Felicity Huffman’s indictment for her alleged involvement in the ivy league admissions scheme known as Operation Varsity Blues continues to bring fresh updates. Of course, it also resurrected a poorly aging tweet, some unsuccessful ridicule from Donald Trump Jr., and jokes aplenty about “Aunt Becky,” but when it comes down to the legal side of things, Huffman, Lori Loughlin, and dozens of others are on the hook for some serious white collar crimes. These charges could result in up to five years behind bars, and on Tuesday morning, the FBI wasn’t messing around when it came to arresting the Desperate Housewives actress. The LA Times reports that the federal agents arrived at her house and arrested Huffman at gunpoint:
When Felicity Huffman opened the door to her Los Angeles home at 6 a.m. Tuesday, she was met by FBI agents with their guns drawn, according a source familiar with the incident. The agents informed her of the charges in a sweeping college admissions fraud case and handcuffed her, the source said. Huffman spent hours in federal custody at a detention center in downtown Los Angeles.
Huffman later posted $250,000 bail after a short court appearance, for which her husband, William H. Macy, was present. As with Loughlin and per the Justice Department’s full indictment list, she’s being charged with conspiracy to commit mail fraud and honest services mail fraud. Loughlin’s status is listed as “[w]ill self-surrender on 3/13 in Los Angeles,” although (and for whatever reason), the FBI felt it necessary to arrest Huffman in a raid.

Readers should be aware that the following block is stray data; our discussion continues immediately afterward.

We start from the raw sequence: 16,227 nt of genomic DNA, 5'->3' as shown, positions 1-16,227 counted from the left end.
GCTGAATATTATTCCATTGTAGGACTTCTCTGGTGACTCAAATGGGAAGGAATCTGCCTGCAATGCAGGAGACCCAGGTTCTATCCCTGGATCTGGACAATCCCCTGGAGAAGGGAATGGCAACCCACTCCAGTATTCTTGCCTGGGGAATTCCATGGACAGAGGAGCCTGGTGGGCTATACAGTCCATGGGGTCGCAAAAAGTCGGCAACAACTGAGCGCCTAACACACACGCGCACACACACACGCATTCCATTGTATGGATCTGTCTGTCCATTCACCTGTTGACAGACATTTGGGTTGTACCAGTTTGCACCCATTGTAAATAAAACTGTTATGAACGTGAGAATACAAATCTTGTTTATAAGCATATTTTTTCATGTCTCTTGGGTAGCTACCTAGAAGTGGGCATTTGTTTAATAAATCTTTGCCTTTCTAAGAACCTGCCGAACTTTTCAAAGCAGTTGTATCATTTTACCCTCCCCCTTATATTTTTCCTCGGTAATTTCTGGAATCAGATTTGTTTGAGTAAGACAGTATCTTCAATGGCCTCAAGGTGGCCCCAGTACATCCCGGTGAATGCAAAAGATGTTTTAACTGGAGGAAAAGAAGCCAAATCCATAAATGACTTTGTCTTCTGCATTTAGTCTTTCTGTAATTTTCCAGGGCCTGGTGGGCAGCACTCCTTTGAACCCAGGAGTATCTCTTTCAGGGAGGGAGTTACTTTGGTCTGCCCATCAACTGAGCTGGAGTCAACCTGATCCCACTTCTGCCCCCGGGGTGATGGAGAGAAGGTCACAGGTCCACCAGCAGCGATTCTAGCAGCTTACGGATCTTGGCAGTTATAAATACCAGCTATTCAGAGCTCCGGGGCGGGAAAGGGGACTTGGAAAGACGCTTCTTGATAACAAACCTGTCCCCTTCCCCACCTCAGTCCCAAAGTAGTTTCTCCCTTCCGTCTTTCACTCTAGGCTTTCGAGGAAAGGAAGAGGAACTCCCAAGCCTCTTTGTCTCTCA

That difference in treatment between Huffman and Loughlin is puzzling, yet the LA Times details how Huffman not only allegedly issued a $15,000 bribe within this scheme, but she also paid a third party to game her eldest daughter’s SAT score — with drastic and quite obvious results:
Huffman’s older daughter allegedly took the test in December 2017 and received a score of 1420. That was a 400-point improvement from her first test. In October 2018, Huffman was recorded by the FBI discussing participating in the same scheme for her younger daughter; however, she did not ultimately pursue it.
You can read the full analytical Twitter thread from CUNY professor and student advocate Angus Johnston here. Huffman is scheduled to make her next court appearance in Boston on March 29.